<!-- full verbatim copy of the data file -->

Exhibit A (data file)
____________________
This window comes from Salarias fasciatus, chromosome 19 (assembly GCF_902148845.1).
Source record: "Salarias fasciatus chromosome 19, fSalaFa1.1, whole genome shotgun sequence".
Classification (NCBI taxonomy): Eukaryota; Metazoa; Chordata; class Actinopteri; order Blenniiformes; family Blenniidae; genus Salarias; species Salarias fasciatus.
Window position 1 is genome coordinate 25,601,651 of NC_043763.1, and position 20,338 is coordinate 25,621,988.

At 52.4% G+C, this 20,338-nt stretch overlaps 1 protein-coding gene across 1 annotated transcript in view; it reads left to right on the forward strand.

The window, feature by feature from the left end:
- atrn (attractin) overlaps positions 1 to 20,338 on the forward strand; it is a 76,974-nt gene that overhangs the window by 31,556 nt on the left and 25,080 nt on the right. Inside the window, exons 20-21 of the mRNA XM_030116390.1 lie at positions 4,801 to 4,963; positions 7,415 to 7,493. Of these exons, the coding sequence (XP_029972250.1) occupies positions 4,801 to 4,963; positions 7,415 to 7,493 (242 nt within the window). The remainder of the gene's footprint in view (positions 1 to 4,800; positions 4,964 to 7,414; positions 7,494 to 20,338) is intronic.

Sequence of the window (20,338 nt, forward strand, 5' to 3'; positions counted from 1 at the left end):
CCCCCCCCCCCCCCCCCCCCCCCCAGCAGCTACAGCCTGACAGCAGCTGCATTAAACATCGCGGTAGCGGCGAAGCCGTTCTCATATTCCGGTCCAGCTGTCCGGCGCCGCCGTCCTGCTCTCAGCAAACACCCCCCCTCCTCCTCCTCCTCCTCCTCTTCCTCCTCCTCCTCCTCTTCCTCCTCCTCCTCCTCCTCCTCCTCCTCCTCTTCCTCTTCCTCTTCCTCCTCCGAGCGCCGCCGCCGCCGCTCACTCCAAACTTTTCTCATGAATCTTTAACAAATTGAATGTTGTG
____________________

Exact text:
This window comes from Salarias fasciatus, chromosome 19 (assembly GCF_902148845.1).
Source record: "Salarias fasciatus chromosome 19, fSalaFa1.1, whole genome shotgun sequence".
Classification (NCBI taxonomy): Eukaryota; Metazoa; Chordata; class Actinopteri; order Blenniiformes; family Blenniidae; genus Salarias; species Salarias fasciatus.
Window position 1 is genome coordinate 25,601,651 of NC_043763.1, and position 20,338 is coordinate 25,621,988.

At 52.4% G+C, this 20,338-nt stretch overlaps 1 protein-coding gene across 1 annotated transcript in view; it reads left to right on the forward strand.

The window, feature by feature from the left end:
- atrn (attractin) overlaps positions 1 to 20,338 on the forward strand; it is a 76,974-nt gene that overhangs the window by 31,556 nt on the left and 25,080 nt on the right. Inside the window, exons 20-21 of the mRNA XM_030116390.1 lie at positions 4,801 to 4,963; positions 7,415 to 7,493. Of these exons, the coding sequence (XP_029972250.1) occupies positions 4,801 to 4,963; positions 7,415 to 7,493 (242 nt within the window). The remainder of the gene's footprint in view (positions 1 to 4,800; positions 4,964 to 7,414; positions 7,494 to 20,338) is intronic.

Sequence of the window (20,338 nt, forward strand, 5' to 3'; positions counted from 1 at the left end):
CCCCCCCCCCCCCCCCCCCCCCCCAGCAGCTACAGCCTGACAGCAGCTGCATTAAACATCGCGGTAGCGGCGAAGCCGTTCTCATATTCCGGTCCAGCTGTCCGGCGCCGCCGTCCTGCTCTCAGCAAACACCCCCCCTCCTCCTCCTCCTCCTCCTCTTCCTCCTCCTCCTCCTCTTCCTCCTCCTCCTCCTCCTCCTCCTCCTCCTCTTCCTCTTCCTCTTCCTCCTCCGAGCGCCGCCGCCGCCGCTCACTCCAAACTTTTCTCATGAATCTTTAACAAATTGAATGTTGTG